Thursday, August 25, 2011

Do we need a Physics Barbie?

Last week we learnt that the numbers of students sitting A-level physics has increased but that the gender divide is getting worse,

This week we discover that at GCSE level, both the numbers taking science and the percent have girls have increased - with 46% of double science entrants this year being girls. The girls continue to outperform the boys, both overall, and in science (which seems to me should put pay to any ideas about intrinsic lack of science ability in girls) but yet this doesn't translate to girls taking Physics at A-level.

Imram Khan comments in the CASE reaction to the GCSE results (which he wrote, causing me to wonder what the rules are on quoting your self in an article).

"We need to encourage more girls to take the top grades they get at GCSE and translate those into science and maths A-levels."

 In related news, this week, the September 2011 Issue of Nature Chemistry celebrates women chemists in its cover - a photo mosaic of Marie Curie made up of the images of 200 women chemists (reproduced below).

A portrait of Marie Curie's face created from the photographs of around 200 women scientists.
In this volume, Michelle Francl (a Chemistry professor from Bryn Mawr College in the USA) writes a wonderful commentary: "Sex and the Citadel of Science" in which she wonders why 100 years after Marie Curie won the Nobel Prize for Chemistry so few other women have followed her to Stockholm.

 She puts forward a new and intriguing (at least to me) idea, that subtle messages from our working environment could be putting off women in science. As an example she talks about ergonomics - still general calibrated to the average size of men, for example:
"Chairs — in meeting rooms and conference venues are built to accommodate the majority of men, and the minority of women (less than 5% in fact). Most women will look — and perhaps feel — just a bit out of place, faintly childlike in an outsized chair."
Although I would argue that is true of all office spaces, many of which do not have the same gender imbalance as science.

 I was also interested to read her ideas on the use of colour as a subtle message about who belongs in science:
"It makes me wonder if one reason the science and engineering pipeline begins to leak girls at middle school is not due to some innate sex-linked lack of interest, but because that's often when 'real' lab equipment starts to be used regularly, the colours of which are drawn largely from the male-associated palette."
 This led to a silly Twitter conversation between myself, @sarahkendrew and @allinthegutter (all female astronomers) about how we only like red galaxies not blue ones, but actually I do wonder if all the beautiful images in astronomy could be responsible for a slightly higher female proportion in (some subfields) of astronomy than in physics as a whole (for which statement I should look up a reference).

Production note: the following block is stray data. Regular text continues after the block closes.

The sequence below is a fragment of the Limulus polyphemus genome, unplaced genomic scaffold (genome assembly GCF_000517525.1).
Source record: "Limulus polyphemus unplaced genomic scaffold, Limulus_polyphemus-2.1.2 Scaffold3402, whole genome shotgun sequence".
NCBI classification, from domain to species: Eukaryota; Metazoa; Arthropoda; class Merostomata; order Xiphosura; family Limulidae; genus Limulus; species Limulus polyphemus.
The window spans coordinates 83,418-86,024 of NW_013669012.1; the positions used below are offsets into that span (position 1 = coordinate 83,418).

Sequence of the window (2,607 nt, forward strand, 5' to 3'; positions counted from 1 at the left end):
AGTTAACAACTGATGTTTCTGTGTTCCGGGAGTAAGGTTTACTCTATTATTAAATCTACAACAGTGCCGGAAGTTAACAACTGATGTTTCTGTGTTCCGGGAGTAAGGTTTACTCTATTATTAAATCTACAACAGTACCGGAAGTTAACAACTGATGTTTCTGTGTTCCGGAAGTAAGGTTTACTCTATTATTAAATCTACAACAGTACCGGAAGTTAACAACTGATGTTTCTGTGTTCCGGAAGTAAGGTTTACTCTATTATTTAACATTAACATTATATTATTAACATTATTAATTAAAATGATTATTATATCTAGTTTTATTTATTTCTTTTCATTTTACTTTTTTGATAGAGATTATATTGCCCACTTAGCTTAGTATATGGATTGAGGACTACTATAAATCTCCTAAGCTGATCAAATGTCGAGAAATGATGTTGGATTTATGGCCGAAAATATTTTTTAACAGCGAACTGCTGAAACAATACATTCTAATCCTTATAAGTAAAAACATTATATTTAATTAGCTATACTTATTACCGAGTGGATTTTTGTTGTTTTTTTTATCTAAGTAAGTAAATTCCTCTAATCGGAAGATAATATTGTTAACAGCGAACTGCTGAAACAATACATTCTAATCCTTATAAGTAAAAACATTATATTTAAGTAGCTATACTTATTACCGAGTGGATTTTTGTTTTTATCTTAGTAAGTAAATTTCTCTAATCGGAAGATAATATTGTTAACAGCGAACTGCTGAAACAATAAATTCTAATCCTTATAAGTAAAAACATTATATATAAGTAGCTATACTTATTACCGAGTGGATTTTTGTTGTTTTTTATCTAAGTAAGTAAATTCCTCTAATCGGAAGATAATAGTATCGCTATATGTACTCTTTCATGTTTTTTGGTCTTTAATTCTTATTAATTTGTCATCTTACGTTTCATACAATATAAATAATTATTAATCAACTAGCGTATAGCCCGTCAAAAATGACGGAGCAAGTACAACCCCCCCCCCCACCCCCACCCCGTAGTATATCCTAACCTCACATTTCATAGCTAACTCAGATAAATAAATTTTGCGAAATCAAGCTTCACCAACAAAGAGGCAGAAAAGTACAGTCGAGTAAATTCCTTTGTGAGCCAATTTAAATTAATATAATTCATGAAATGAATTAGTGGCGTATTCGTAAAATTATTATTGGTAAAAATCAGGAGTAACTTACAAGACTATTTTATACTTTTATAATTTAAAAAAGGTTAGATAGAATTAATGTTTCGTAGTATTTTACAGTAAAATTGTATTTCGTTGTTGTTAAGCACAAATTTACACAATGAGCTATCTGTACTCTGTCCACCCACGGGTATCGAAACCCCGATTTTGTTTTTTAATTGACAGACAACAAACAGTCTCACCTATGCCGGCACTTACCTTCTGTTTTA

Just look at all these pink galaxies from Google Images! I wonder how many female astronomers can be traced by to Halpha being commonly displayed as pink in images....?

 Being serious again though I do wonder if she has a point, Dr. Francl explains that obviously a single trivial detail like chair height, or the colour of lab equipment is not enough to put a girl off science, but she wonders about the cumulative effect of all these subtle messages, comparing it to the method of chemically separating substances by performing a procedure which slightly separates them multiple times.

 To cap all this off (and inspiring the title of my post) Athene Donald is also writing about the impacts of gender in science in THE: "Where is Physics Barbie?". The increase in Physics A-levels has been attributed by the BBC to a rise in "Geek Chic", but Dr. Donald (along with Alice Bell in her blog post "Unravelling the Politics of Geek Chic") laments that our idea of a geek is still very male (and middle class), and that we are forcing these stereotypes on our kids from a young age - partially by the choice of toys. As a mother to two young children I will gladly admit to the disquiet I feel at the very pink "girls" toys, and the very green and brown "boys" toys. I will even admit to my dismay that my 4 1/2 year old daughter is really keen to get a Princess Barbie.

Computer Scientist Barbie exists (and even blogs for UKRC), and in the 1960s apparently there was a Rocket Scientist/Astronaut Barbie, but I can say from personal experience that most of the Barbie aisle is pink, and very stereotypically girly.

Rocket Scientist Barbie
I'm currently knitting my daughters only Barbie a dress (she has a Disney Ariel Barbie which just came with a mermaid tails and bikini) which I am sorry to admit panders to her wishes and so will be very pink and twirly..... All this makes me wonder if my next project should be a Physicist outfit for the doll - and if it was how would it look. I would argue that she could in fact wear a pink frilly summer dress! Perhaps I'll just add a computer!

Anyway I'm not sure why all of this is making the online news this week, but I'm glad it is. Any discussion of the issues in my opinion is a good thing. As an MIT study showed - things only seem to improve when we're paying attention.

And I am happy to report I have an adjustable chair set at just the right height for me. A standard desk though (just too high?) and a very brown and green mens club looking coffee room to sit in. Perhaps I'll ask the department to put up some pictures of pink galaxies soon!


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